3. Over-reliance on lead generation has driven large quantities of low-value leads into sales departments instead of lower quantities of high-quality leads, since marketing has been incentivized to force the collection of email addresses over all else
  • The Increasing Divide Between Sales and Marketing

    Many organizations have witnessed increasing animosity and division between sales and marketing departments. Thanks to the ongoing pressure for marketing to provide “conversion” and therefore drive lead generation, there is an ongoing argument about whose responsibility lead generation really is. 

    Both departments have their role, but in many cases, neither understands the role of the other. In the best businesses, sales and marketing align around a common goal, and have an ongoing sync cadence that creates a feedback loop to help both departments. Sales brings in the objections they’re hearing in the field, and marketing creates materials to help sales defeat those objections.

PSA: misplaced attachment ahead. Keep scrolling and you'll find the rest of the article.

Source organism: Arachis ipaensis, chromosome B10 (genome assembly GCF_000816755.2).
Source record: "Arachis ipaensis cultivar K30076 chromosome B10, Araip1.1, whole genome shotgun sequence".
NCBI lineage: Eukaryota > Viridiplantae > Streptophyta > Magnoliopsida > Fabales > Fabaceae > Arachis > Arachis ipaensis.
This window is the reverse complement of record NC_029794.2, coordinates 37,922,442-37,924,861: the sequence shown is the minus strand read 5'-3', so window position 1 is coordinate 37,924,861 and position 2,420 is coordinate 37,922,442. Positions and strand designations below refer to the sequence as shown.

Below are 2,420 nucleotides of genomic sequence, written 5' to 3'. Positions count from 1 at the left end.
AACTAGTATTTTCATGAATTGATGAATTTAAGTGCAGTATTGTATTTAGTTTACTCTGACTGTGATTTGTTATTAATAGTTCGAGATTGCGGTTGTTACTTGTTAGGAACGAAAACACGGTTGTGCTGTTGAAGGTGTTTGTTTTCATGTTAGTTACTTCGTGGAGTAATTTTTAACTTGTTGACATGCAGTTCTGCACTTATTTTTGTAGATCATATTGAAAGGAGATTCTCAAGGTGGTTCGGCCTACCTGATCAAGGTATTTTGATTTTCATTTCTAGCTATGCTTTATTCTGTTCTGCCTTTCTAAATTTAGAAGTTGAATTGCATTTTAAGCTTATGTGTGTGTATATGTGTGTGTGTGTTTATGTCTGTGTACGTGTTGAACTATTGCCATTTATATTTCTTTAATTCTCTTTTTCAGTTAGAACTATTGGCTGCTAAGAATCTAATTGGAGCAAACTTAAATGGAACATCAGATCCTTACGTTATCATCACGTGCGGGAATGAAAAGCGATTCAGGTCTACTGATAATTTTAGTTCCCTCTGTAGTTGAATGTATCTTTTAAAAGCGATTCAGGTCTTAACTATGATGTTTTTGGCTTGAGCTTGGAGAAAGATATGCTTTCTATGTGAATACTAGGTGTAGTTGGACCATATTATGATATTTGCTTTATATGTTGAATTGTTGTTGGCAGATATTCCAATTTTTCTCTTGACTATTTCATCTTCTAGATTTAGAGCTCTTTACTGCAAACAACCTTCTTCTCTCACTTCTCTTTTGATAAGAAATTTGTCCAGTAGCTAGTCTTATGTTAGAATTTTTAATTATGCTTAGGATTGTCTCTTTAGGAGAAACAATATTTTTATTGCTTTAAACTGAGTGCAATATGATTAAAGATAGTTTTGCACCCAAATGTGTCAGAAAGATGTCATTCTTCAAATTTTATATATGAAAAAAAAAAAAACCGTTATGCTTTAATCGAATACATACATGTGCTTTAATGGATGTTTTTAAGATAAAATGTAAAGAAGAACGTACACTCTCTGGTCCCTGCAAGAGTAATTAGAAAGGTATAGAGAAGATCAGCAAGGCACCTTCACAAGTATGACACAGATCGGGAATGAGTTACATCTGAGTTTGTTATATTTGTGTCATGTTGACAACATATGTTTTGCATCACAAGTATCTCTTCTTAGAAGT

• The Movement Toward Using Marketers as an Outbound Sales Team

    It’s unlikely that most organizations have outbound sales listed in the job descriptions they use when hiring a marketing team. But these same organizations often rely on marketing to fill the top of the sales funnel, something most marketers are not uniquely qualified to do. 

    Driving leads is a poor use of a good marketer’s time, and will frustrate not just the marketer, but the sales team in the end. Let marketing drive awareness and bring in qualified leads over time by creating value-laden content informed by the sales team’s understanding of their unique customer problems. By working together in a consistent feedback loop, sales and marketing will drive higher quality leads and reduce conversion time in the long run.